Angiotensin-converting enzyme inhibitors in patients with coronary atherosclerosis

Am Heart J. 1994 Dec;128(6 Pt 2):1328-32. doi: 10.1016/0002-8703(94)90255-0.


Activation of the renin-angiotensin-aldosterone system has been shown to be an independent risk factor for myocardial infarction (MI). The importance of this risk factor has been confirmed by the finding that patients with a DD genotype for the angiotensin-converting enzyme (ACE) gene, which is associated with increased serum ACE levels, have a higher incidence of MI than do patients without this genotype. ACE inhibitors have been shown to significantly reduce the incidence of recurrent MI in patients with left ventricular dysfunction. The mechanism by which activation of the renin-angiotensin-aldosterone system leads to MI has not been ascertained, but it may be related to the effect of angiotensin II or aldosterone on the development of atherosclerosis, endothelial dysfunction, plaque rupture, or thrombosis after plaque rupture. Experimental data suggest that each of these mechanisms may be of importance. Several prospective randomized studies are under way to determine the effect of ACE inhibitors on recurrent ischemic events and the progression of atherosclerosis in patients without left ventricular dysfunction. If these studies yield positive results, ACE inhibitors might assume an important role in the secondary and possibly primary prevention of ischemic heart disease.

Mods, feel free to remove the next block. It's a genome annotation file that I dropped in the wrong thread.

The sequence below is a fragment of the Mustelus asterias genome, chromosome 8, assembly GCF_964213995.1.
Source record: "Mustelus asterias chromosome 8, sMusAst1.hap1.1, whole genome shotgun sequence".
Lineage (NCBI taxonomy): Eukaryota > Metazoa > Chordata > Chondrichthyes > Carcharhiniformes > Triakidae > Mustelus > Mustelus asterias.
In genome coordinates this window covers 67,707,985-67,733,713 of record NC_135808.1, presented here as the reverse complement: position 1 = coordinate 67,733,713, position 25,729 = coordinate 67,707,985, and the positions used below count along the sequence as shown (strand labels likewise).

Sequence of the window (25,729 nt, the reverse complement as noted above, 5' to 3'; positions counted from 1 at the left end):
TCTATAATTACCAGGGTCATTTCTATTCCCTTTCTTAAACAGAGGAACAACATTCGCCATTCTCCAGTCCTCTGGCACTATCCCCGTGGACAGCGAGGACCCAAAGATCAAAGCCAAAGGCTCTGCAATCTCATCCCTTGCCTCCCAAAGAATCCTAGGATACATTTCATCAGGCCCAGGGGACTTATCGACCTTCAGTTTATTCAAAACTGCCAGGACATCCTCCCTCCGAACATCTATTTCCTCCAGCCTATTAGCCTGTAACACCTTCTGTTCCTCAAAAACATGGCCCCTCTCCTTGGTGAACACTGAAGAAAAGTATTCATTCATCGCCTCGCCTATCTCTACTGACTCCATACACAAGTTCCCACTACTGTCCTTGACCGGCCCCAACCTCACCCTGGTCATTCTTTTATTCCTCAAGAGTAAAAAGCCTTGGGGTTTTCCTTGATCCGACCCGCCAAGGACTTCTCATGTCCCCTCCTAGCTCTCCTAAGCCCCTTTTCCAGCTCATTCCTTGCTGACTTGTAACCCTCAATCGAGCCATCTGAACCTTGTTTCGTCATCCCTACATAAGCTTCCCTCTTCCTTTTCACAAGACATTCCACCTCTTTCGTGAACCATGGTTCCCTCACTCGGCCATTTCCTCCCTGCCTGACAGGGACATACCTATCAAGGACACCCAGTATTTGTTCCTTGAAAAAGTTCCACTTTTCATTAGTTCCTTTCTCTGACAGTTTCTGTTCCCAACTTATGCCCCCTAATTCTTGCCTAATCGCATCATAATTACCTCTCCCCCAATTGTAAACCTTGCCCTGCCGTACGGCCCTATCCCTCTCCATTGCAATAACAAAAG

Publication types

  • Review

MeSH terms

  • Angiotensin-Converting Enzyme Inhibitors / pharmacology
  • Angiotensin-Converting Enzyme Inhibitors / therapeutic use*
  • Clinical Trials as Topic
  • Coronary Artery Disease / drug therapy*
  • Coronary Artery Disease / etiology
  • Coronary Artery Disease / physiopathology
  • Humans
  • Myocardial Infarction / prevention & control
  • Renin-Angiotensin System / drug effects


  • Angiotensin-Converting Enzyme Inhibitors